The 8 Complaints Nutritionists Hear Most
They're the new therapists: Here, they troubleshoot your biggest issues.
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Healthy eating is all in the details: Nutritionists may map out a big-picture healthy eating strategy, but according to the pros, even the minutiae can have an impact on how likely you are to stick with a program.
“A fix can be as simple as switching from sugary gum to sugar-free gum. Sometimes clients will complain that they’re eating healthy and making smart choices but feel bloated and frustrated. A common culprit is the sugar alcohol in gum,” says Ryan Andrews, R.D., a fitness and nutrition coach with Precision Nutrition. “Sorbitol, maltitol, and xylitol are incompletely absorbed in the small intestine, then they move to the large intestine and create that distended feeling. It’s an easy fix—a piece a day may be ok, just not 6.”
For everyone who doesn’t have a nutritionist to proffer shrewd eat-right hacks, below, the pros offer remedies for everything from digestion woes to eating on the run:
Complaint: I'm over almonds. What's another packable snack?
Hack: Buy some frozen peaches or mango slices and transfer portions to serving-size baggies so you can toss one or two in your bag. They stay cold as they gradually thaw so they’re a refreshing snack. I like to add a dash of cayenne—it gives your metabolism a boost and helps your body process the fruit’s sugars. — Haylie Pomroy, celebrity nutritionist, author of The Fast Metabolism Diet
Hack: I’m a fan of jerky. There are so many new grass-fed types and it’s the perfect low-fat protein snack. Clients can take it with them and keep some in their desk drawer at work. — Keri Glassman, MS, RDN, founder of the Nutritious Life
Complaint: I don’t have time for breakfast.
Hack: Clients always say this, but of course there’s time. Toss a piece of Ezekiel bread in the toaster while you brush your teeth and then throw a little coconut butter on it. Or do overnight oats—just 1/3 cup rolled oats soaked in 1/3 cup yogurt or kefir. Then you can add your choice of cinnamon, vanilla, chia seeds, flax seeds or fruit in the morning. You can also make single-serve quiches in mini ramekins in advance so they’re ready to toss in the microwave. — Keri Glassman
Complaint: It’s too hard to eat fresh, whole foods all the time.
Hack: Some minimal processing is ok. Frozen vegetables for example can sometimes have more nutrients because they’re flash frozen at peak harvest. So many clients are going to extremes, feeling like they need to soak their own beans or sprout almonds to make almond milk. It’s fine if you want to try that but you’re more likely to stick with healthy eating if you make your life easier. Just choose beans in a BPA-free can. — Ryan Andrews
Complaint: I have a night-time sweet-tooth.
Hack: People often want something sweet after dinner. First I tell them to look at their diet because it may mean that they’re not getting enough protein during the day. Then I try to get them in the habit of satisfying the craving with a sweet herbal tea. Brands like Yogi have options like caramel that taste great and have no chemicals or calories—and sipping it is relaxing.— Keri Glassman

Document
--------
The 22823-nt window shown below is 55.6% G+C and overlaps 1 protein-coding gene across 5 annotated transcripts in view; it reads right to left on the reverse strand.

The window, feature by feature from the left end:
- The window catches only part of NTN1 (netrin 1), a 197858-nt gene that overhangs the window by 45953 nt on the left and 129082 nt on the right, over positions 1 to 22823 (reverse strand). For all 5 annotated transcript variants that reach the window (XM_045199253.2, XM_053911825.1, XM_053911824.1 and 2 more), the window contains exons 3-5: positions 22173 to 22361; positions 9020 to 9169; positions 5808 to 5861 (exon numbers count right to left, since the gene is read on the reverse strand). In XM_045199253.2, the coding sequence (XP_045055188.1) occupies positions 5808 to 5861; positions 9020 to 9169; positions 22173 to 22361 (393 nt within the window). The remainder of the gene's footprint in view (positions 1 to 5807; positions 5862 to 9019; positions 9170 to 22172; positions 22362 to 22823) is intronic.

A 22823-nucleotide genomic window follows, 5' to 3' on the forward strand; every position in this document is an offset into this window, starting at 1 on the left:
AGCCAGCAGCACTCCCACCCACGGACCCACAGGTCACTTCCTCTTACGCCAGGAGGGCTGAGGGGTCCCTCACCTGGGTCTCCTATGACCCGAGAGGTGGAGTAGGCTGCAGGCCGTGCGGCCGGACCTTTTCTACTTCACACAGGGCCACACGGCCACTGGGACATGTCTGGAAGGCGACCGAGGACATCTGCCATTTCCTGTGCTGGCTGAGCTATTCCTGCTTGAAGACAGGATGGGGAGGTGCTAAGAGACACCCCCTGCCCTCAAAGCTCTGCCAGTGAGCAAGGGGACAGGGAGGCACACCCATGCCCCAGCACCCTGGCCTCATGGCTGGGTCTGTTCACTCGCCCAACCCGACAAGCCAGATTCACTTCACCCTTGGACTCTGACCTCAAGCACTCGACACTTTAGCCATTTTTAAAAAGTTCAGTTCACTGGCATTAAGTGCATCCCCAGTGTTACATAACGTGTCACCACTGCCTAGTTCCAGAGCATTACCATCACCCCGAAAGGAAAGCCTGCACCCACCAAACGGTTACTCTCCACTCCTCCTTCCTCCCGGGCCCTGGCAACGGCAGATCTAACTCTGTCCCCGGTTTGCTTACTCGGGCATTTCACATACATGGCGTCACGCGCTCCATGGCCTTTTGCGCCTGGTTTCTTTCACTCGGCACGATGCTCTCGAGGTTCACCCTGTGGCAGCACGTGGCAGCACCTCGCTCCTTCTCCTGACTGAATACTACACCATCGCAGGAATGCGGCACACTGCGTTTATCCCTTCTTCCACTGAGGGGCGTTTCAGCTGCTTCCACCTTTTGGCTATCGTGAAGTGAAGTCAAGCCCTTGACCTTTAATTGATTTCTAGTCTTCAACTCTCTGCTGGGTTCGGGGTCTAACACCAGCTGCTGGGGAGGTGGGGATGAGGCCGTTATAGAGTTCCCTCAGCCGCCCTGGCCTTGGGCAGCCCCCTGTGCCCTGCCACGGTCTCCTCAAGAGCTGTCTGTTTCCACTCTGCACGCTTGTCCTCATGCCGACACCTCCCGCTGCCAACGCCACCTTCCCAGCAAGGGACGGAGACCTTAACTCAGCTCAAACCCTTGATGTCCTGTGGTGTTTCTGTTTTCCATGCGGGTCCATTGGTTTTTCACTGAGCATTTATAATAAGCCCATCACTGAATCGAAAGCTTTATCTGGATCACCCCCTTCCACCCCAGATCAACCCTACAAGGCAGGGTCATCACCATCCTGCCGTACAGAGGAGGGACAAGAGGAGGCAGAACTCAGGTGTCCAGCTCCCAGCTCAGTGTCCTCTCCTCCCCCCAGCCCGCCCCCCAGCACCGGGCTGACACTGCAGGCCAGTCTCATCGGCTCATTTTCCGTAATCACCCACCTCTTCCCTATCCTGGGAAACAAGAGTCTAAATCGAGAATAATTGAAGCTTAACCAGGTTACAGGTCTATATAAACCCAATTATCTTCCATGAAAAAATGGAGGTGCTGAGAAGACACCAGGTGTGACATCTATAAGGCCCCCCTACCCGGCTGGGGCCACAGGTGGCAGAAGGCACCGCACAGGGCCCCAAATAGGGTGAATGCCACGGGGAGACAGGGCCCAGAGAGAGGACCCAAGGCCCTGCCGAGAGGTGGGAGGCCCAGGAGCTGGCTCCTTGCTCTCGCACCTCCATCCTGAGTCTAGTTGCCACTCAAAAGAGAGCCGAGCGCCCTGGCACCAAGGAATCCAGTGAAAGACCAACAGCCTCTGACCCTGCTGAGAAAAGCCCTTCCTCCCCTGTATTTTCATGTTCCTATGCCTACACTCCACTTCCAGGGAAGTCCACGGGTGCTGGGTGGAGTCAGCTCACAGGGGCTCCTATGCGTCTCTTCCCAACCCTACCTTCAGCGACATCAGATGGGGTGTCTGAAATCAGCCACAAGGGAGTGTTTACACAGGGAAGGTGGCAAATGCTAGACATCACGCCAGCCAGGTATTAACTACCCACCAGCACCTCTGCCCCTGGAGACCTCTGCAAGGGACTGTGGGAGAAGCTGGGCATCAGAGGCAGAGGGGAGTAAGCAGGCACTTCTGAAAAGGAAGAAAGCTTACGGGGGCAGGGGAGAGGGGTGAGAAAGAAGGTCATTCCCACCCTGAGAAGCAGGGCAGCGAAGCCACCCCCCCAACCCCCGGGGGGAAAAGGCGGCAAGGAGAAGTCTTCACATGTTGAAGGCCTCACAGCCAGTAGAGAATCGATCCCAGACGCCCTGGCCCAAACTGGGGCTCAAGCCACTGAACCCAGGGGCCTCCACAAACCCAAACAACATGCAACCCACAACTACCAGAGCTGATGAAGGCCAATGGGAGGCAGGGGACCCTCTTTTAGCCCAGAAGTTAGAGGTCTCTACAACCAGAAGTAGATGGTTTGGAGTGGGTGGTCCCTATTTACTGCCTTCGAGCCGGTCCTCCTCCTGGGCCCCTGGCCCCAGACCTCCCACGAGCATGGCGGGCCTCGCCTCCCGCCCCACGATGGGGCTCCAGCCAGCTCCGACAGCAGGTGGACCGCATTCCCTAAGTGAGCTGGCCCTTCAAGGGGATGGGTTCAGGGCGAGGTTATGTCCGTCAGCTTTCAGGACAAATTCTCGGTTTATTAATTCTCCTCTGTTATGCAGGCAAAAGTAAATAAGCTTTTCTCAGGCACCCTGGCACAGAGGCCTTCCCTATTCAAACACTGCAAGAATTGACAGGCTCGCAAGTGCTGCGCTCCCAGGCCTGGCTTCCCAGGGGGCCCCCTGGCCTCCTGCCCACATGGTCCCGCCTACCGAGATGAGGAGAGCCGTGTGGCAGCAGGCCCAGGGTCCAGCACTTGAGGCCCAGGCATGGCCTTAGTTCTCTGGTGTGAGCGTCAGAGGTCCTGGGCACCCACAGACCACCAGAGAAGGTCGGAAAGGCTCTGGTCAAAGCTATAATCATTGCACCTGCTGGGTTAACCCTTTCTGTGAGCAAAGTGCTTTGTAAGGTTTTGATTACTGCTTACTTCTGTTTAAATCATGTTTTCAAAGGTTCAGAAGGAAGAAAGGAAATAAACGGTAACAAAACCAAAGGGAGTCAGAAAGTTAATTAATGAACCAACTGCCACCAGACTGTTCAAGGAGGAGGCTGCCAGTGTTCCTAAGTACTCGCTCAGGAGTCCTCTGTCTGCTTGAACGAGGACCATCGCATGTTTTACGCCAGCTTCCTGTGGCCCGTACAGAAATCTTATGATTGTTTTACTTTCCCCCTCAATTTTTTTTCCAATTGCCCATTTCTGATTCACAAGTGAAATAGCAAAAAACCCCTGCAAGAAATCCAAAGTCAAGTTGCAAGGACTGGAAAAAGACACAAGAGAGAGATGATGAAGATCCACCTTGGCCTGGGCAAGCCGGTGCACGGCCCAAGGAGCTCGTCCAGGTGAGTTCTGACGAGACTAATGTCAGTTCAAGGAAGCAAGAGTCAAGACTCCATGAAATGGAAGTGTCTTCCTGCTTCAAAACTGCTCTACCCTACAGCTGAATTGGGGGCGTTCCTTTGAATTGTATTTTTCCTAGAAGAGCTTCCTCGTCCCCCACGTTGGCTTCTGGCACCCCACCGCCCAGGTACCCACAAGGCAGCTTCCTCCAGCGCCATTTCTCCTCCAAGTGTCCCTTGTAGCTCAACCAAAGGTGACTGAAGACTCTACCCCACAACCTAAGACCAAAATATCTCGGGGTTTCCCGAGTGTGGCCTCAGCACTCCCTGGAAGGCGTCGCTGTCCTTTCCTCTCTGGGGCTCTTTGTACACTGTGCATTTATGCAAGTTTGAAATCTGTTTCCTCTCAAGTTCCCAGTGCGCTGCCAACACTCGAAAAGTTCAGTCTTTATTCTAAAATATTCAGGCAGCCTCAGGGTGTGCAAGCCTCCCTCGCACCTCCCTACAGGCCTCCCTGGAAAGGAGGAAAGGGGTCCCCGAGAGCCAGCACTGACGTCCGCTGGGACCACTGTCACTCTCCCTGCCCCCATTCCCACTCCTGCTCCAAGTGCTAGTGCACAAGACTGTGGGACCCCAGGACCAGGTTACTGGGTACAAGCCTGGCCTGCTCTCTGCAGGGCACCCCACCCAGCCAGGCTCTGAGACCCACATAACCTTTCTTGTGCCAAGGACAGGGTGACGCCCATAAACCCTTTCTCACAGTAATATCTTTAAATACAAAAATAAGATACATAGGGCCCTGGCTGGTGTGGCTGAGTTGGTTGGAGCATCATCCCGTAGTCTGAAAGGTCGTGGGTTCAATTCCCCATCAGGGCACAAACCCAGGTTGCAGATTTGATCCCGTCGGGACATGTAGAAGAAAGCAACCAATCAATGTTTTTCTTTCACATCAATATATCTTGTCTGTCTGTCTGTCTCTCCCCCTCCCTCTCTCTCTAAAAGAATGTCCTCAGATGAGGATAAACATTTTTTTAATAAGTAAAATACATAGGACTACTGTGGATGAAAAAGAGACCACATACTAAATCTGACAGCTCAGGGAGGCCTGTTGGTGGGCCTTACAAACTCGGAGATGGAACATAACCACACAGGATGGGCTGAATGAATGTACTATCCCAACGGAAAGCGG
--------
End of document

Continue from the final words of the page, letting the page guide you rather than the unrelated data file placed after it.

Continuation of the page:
Complaint: I love protein shakes and smoothies but they’re hard to digest.
Hack: Read your protein powder label to see if it contains inulin. It’s a naturally-occurring source of fiber found in small amounts in foods like asparagus, jicama, and onion. The problem is that it’s often added to protein powders, bars and gluten-free packaged foods in high amounts that are difficult to digest. It’s also called chicory root so I advise clients to read labels and try to steer clear of both if they’re having this issue.— Ryan Andrews
Hack: Powders are easy and quick but if you’re having a problem, do a homemade protein smoothie. My go-to recipe is just 1 cup almond milk, 1 banana, 1/4 avocado, roughly 1 tablespoon of peanut butter and you can add cinnamon and ice. — Keri Glassman
Complaint: I don’t have time to make a healthy dinner every night.
Hack: Make the freezer your friend. I’ll prepare some of the week’s meals in advance on a Sunday and freeze them and I tell clients to do the same. You can make soups or whole meals with a protein, veggie, and grain and freeze each dinner portion in Tupperware. Then you don’t feel like you’re always cooking. — Haylie Pomroy
Complaint: I get bored with healthy, low-fat meals.
Hack: First, I’m not a fan of cutting all the fat because it adds flavor, it’s satisfying, and you need it to burn fat. Plus fats like flax, olive oil, and coconut oil have additional health benefits. But herbs and spice are my answer for worries about blandness. They add flavor, nutrients, antioxidants, fiber, and no sodium. Play with tarragon, basil, cumin, oregano, or try unusual varieties from a spice store like sumac or zatar.— Keri Glassman
Complaint: It’s hard to know if I get enough protein.
Hack: This one is pretty basic but I hear it frequently. It’s quite variable depending on your size/physical activity but for an average person it’s about 1 palm of protein-dense food per meal. This is a rough but easy guideline for if you’re eating 3-4 meals per day. That’s about 1 egg, a ½ can of tuna, a ½ can of beans, a small chicken breast or fish fillet per meal. If you’re larger in size, up it to 2 palms. But don't go overboard on the animal protein, try to make at least one meal 100% plants. — Ryan Andrews